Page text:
When you let the computer control your damper position, do you find that you get a consistent temp throughout your cooking chamber?
Well, that's a good question. I usually put the probe right in the middle of the smoke chamber. I haven't really made any attempts to tune the smoker so right side is hot, left side is cooler. I guess what I'm saying is, the temperature I'm reading is the average temperature. With the average temperature maintained, I focus more on the temperature of the meat with a separate probe.

AKA: Geek with Fire
I am interested in how you are reading the probe. I too am a VB programmer and was considering doing something similar. I have a dataq and was considering hooking it up to an air intake tempature sensor off a car since I know the voltage map for it. I also have a maverick therm, so if that is easier to read, I'd like to try it.

Most meat temperature probes are based on NTC Thermistors. As the heat increases, with an NTC Thermistor, the resistance decreases. However, this relationship isn't linear; meaning doubling the temperature isn't half the resistance. There's a fairly simple calculation to get around this:
T = 1 / ( a + b.ln(R) + c.ln(R)3)
With that said.......I cheated. I didn't want to have to pull out the ohm meter to setup my rig. Better yet, if some day I choose to market this (which I doubt), I didn't want someone else to have to have a special tool like a multimeter. So, I added a process in the program to calibrate the probe based on a scale of 5 degree increments. I just took relative measurements on the probe every 5 degrees and stored this in the database. When a reading is taken on the probe, it looks up the appropriate values in the database and calculates the temperature.

AKA: Geek with Fire
Just when I think I have done all I can do to improve the performance of my CG, along comes this...

I have been in the electronics industry for better than 37 years (I design printed circuit boards) and I never in my lifetime would have thought to hook my laptop up to my smoker.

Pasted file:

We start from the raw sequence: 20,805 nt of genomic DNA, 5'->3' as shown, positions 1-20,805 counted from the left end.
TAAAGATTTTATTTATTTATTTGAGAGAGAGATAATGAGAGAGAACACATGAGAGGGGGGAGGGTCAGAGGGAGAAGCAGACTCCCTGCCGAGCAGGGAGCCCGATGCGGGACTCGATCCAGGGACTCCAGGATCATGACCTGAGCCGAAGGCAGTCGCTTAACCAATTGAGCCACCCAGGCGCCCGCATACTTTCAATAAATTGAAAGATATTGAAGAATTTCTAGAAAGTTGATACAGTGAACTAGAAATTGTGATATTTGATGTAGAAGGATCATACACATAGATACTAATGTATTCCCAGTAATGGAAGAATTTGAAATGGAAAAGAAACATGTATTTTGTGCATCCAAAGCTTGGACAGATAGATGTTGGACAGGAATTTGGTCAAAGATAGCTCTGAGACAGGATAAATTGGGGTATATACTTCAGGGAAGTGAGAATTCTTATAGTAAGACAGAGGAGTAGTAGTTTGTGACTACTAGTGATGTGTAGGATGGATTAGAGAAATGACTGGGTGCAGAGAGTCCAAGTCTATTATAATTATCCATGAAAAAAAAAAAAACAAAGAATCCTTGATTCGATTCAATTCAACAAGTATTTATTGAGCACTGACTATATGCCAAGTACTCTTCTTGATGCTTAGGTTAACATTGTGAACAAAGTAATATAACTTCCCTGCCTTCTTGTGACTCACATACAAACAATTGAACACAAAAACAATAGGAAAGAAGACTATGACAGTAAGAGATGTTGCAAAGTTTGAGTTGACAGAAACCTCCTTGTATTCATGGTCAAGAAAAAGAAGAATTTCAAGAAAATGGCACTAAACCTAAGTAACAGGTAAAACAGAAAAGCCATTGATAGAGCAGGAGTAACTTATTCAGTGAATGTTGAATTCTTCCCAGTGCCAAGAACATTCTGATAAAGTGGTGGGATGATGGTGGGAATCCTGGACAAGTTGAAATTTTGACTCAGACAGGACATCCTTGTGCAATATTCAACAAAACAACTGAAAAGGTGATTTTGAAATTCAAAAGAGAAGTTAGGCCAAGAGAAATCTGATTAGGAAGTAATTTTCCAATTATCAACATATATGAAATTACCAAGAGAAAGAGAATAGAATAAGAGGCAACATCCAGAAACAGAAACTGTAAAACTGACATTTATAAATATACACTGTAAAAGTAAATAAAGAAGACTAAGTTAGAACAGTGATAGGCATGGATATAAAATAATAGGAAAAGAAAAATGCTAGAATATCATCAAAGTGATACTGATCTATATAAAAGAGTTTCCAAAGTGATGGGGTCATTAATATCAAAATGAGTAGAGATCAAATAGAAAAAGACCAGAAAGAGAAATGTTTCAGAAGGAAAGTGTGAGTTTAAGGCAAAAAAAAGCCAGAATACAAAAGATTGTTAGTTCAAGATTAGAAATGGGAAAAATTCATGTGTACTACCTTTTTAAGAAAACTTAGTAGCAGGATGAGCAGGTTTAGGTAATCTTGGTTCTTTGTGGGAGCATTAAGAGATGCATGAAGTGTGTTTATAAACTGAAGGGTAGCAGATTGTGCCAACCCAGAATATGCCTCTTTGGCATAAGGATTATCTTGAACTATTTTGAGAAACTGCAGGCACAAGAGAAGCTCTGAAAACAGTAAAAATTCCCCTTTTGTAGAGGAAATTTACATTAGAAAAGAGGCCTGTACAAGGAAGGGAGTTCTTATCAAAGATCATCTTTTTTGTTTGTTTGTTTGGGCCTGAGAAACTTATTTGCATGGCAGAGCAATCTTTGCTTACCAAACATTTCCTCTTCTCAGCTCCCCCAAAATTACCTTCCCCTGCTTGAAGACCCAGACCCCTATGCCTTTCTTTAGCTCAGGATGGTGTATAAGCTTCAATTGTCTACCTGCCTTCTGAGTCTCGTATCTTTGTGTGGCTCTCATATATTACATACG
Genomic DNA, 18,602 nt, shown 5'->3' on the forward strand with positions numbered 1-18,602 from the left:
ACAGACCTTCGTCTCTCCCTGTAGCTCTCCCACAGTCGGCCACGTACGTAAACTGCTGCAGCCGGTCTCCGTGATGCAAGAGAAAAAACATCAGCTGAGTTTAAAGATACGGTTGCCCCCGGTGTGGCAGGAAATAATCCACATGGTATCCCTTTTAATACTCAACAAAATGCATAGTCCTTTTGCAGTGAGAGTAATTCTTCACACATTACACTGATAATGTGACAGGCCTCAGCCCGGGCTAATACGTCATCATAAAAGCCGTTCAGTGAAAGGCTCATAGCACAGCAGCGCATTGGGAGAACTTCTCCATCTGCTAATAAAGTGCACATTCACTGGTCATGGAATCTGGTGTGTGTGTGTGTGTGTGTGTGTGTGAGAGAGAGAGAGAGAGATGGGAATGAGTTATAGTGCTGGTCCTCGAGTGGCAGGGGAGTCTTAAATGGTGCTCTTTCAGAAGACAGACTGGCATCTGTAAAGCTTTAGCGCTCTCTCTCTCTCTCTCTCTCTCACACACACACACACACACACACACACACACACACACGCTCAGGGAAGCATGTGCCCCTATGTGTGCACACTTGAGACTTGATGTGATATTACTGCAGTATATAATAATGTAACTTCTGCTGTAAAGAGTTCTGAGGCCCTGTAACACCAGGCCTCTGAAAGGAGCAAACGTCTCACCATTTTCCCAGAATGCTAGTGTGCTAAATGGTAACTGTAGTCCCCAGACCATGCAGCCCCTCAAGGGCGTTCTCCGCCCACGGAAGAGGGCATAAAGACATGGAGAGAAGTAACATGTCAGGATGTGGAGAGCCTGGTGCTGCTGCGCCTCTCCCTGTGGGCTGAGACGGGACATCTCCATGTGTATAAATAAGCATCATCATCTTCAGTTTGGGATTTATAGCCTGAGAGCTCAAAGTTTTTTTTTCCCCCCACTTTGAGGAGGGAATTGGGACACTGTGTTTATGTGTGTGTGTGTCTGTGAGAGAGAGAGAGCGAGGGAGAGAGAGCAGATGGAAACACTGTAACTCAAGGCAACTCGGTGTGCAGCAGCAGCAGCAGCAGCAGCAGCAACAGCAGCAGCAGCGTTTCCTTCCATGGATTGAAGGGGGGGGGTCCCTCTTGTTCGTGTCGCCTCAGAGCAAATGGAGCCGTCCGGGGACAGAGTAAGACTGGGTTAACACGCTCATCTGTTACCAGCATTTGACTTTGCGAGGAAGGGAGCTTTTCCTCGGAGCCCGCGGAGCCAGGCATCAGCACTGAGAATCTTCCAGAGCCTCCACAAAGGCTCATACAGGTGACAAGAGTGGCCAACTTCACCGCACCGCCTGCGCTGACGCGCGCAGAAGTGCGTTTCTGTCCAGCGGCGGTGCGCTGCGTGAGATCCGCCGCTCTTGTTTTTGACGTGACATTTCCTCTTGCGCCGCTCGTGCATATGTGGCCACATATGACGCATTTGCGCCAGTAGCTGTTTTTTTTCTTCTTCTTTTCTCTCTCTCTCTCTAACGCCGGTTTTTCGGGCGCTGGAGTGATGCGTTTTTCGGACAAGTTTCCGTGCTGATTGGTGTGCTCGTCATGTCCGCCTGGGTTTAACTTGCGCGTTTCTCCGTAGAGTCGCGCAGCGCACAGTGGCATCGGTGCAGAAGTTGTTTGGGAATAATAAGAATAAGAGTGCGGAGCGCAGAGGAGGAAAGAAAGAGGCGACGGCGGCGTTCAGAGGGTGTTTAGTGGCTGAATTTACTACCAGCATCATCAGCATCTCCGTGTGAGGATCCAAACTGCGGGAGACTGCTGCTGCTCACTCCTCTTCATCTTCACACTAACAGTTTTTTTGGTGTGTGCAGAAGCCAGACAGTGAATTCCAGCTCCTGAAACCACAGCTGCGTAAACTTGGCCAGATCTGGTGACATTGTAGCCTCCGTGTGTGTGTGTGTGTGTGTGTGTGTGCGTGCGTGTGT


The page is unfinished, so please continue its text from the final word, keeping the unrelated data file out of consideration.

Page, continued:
I am afraid that if I did that mod to my smoker, my wife would REALLY think I lost it.

Sounds interesting though... got pics?

Oh, and welcome aboard!
Thanks. You know what's really funny? You guys are actually family thinks I'm a nut. It's so nice to finally fit in somewhere (I'm not sure what that says about you though!

I still don't have any pictures (which is shameful, because I'm also a professional photographer...go figure!). I do have a really....and I mean really terrible video of my indoor prototype. This was an electric skillet with water in it. The water was intended to simulate the heated air in a smoker, and to calculate the response of how long it would take for an adjustment to effect the temp. Water doesn't have quite the same thermal properties as smokey air, but close enough for what I was trying to accomplish. Anyhow, here's the video:

AKA: Geek with Fire
This is similar to what I was thinking about with the AIT sensor, except I was planning on reading the voltage after suppling a 5v source. I got the idea, because I datalog the sensors on my supercharged mustang when I am tuning it.

What IO card are you using to read the resistance? The IO devices I've seen that work directly with thermocouplers are in the $400 range which would make it too expensive for me to play around with.

My family thinks I'm a nut too but they let me chatter away about something I'm working on and then I say "Did you understand a word of that?" They always say "No, but you were so excited we didn't have the heart to stop you."
Welcome josh...................And just think, all I thought I had to do was to light some charcoal and wood, throw meat on the smoker, and wait.